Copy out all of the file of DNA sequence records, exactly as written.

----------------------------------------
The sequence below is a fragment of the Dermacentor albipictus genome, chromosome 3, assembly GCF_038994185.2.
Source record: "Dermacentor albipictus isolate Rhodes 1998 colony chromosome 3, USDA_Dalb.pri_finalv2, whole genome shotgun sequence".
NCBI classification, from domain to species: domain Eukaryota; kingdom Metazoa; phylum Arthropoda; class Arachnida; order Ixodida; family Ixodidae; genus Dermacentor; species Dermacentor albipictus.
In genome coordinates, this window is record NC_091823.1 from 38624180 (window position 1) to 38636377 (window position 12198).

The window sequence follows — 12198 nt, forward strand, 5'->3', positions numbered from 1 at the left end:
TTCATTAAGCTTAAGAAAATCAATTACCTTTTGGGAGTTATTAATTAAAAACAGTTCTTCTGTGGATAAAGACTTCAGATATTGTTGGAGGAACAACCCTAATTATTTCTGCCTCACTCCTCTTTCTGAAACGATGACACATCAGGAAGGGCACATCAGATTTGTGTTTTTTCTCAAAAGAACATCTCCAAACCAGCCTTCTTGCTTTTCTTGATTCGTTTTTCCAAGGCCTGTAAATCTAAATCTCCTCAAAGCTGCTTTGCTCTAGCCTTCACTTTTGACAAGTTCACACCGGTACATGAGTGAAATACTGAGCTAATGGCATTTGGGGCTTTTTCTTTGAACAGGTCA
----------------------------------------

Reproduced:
The sequence below is a fragment of the Dermacentor albipictus genome, chromosome 3, assembly GCF_038994185.2.
Source record: "Dermacentor albipictus isolate Rhodes 1998 colony chromosome 3, USDA_Dalb.pri_finalv2, whole genome shotgun sequence".
NCBI classification, from domain to species: domain Eukaryota; kingdom Metazoa; phylum Arthropoda; class Arachnida; order Ixodida; family Ixodidae; genus Dermacentor; species Dermacentor albipictus.
In genome coordinates, this window is record NC_091823.1 from 38624180 (window position 1) to 38636377 (window position 12198).

The window sequence follows — 12198 nt, forward strand, 5'->3', positions numbered from 1 at the left end:
TTCATTAAGCTTAAGAAAATCAATTACCTTTTGGGAGTTATTAATTAAAAACAGTTCTTCTGTGGATAAAGACTTCAGATATTGTTGGAGGAACAACCCTAATTATTTCTGCCTCACTCCTCTTTCTGAAACGATGACACATCAGGAAGGGCACATCAGATTTGTGTTTTTTCTCAAAAGAACATCTCCAAACCAGCCTTCTTGCTTTTCTTGATTCGTTTTTCCAAGGCCTGTAAATCTAAATCTCCTCAAAGCTGCTTTGCTCTAGCCTTCACTTTTGACAAGTTCACACCGGTACATGAGTGAAATACTGAGCTAATGGCATTTGGGGCTTTTTCTTTGAACAGGTCA